LCBO bottle deposit program begins Monday
TORONTO - Scavengers who troll neighbourhood blue boxes for empties and old-fashioned bottle drives will pick up the slack for connoisseurs and restaurants who don't bother to return their wine bottles to the Beer Store for a refund, says Environment Commissioner Gord Miller.
Starting Monday, drinkers will have to pay up to 20 cents more per bottle of their favourite wine or spirits -- a deposit they can get back if they return the empty bottle to the Beer Store.
The much-touted bottle return program is intended to get as many as 80 million wine bottles out of landfills, where many eventually end up through the blue box program, and see them properly recycled.
That will happen whether wine-drinkers co-operate or not, Miller said. Some may not consider the deposit worth recouping, but Miller said there will always be people who are motivated enough to pick through blue boxes and claim the refund themselves.
"Do you think (scavengers) are going to pass up your wine bottles?'' Miller said.
"It's just going to fuel the economics. You remember there used to be bottle drives? This creates another potential. People who don't go to the Beer Store or feel it's an inconvenience, I think a fair number of their bottles are going to find their way back into the proper stream anyway.''
When people tossed their bottles into the blue box, Miller said many were broken and mingled together, rendering them virtually useless for anything except making ashphalt used in road construction.
Under the new return program, bottles and tetra packs are sorted on the spot at the Beer Store, making it possible to melt them down and recycle them as glass, insulation and even fleece sweaters.
Both the Conservatives and the New Democrats say it will be hard to get people to return their empties to the Beer Store rather than the LCBO, but Environment Minister Laurel Broten is more confident.
Around 80 per cent of people return their bottles under similar programs elsewhere and Ontario will likely be no different, she said.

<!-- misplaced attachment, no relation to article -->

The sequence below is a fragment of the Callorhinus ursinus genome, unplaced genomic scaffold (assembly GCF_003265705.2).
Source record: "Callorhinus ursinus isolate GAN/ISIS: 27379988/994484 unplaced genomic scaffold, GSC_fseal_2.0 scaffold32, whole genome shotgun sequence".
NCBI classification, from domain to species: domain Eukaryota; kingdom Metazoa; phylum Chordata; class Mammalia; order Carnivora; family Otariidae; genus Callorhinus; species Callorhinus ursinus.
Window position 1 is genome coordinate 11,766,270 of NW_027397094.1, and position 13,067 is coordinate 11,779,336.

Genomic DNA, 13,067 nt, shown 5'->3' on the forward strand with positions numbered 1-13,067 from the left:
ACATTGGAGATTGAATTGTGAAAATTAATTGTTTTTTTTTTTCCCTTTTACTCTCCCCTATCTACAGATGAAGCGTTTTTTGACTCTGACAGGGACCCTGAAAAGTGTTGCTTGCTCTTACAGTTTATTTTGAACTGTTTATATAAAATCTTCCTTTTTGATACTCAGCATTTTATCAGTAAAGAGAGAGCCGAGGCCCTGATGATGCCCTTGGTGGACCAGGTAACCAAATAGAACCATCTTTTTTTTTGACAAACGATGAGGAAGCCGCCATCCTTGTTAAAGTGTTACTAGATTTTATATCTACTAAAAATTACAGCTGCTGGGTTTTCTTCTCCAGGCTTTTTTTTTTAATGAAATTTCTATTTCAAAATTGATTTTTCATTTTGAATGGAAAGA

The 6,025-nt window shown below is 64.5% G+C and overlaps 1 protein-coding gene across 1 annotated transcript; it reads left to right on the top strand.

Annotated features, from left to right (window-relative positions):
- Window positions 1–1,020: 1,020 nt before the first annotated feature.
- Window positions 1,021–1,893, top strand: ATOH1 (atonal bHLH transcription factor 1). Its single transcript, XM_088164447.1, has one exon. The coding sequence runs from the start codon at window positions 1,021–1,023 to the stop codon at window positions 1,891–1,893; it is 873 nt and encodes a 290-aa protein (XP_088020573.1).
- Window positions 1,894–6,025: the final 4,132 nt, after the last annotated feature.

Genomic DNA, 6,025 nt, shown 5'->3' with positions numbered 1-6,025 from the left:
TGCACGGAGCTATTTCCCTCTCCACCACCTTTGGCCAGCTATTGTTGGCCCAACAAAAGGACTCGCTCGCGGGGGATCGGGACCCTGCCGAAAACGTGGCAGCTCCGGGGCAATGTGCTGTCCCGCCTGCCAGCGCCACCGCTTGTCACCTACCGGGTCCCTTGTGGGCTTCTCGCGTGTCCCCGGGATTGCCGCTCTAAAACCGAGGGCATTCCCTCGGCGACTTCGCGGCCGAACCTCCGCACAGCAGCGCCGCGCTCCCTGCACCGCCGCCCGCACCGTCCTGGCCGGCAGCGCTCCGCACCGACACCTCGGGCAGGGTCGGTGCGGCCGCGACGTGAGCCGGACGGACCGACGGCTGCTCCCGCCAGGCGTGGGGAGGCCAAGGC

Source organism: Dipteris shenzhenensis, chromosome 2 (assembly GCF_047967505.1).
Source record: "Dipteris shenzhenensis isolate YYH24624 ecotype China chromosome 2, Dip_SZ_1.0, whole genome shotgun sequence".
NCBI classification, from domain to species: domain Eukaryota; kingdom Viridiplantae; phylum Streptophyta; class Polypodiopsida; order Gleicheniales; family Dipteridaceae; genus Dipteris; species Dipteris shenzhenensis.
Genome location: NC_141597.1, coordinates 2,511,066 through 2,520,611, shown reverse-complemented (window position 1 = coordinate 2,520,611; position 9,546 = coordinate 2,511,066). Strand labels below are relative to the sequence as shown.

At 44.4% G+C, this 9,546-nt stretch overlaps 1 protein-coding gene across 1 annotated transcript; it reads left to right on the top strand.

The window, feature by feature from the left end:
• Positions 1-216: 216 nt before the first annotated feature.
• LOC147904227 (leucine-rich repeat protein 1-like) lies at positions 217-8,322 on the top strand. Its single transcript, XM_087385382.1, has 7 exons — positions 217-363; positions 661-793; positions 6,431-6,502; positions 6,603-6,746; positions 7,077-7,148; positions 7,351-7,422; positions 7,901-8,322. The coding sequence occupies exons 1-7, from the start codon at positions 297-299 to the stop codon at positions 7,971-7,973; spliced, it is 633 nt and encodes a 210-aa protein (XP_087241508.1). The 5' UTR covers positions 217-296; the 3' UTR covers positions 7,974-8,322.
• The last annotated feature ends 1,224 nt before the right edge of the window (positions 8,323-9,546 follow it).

"Ontarians are great recyclers,'' Broten said. "I know they will embrace the program. Whether it is your neighbour embracing the program for you, it will be good for the environment.''
But Ontario restaurants are far from embracing the program.
Stephanie Jones, Ontario vice-president of the Canadian Foodservices and Restaurant Association, said her members stand to lose $35 million under the scheme. Many are locked into inflexible recycling contracts and others don't have the means to store or haul their bottles to the Beer Store for refunds, she said.
"It's going to be very difficult for restaurants to participate in this program,'' Jones said. "The big concern is that costs associated with this program are simply being downloaded to licencees.''
In Alberta and British Columbia, where they have a similar bottle-return program, schools raise money through bottle drives and most people return their empties at designated depots, said LCBO spokesperson Daniele Gauvin.
"If you're a banquet hall and you have 1,000 empty bottles, at the end of the night you can decide whether to put those in the blue box,'' Gauvin said.
"But if you've paid a 20-cent deposit on each of those bottles, you have an incentive all of a sudden.''
Katrina Miller, co-executive director of the Toronto Environmental Alliance, said 20 cents will be enough to spawn a scavenger market for empties but the province should look at boosting the price of wine by at least 50 cents to give people an ongoing reason to comply.
While Miller said the LCBO is a good start, she wants Ontario to do much more to shrink its environmental footprint. That would mean following the example of eight other provinces and expanding the bottle return system to include all beverage containers, including pop cans and plastic water bottles, she said.
"That's where we'll see the real significant impact on our waste system,'' she said.
"Ontario is really playing catch-up right now. We don't want to see the province stop at the LCBO.''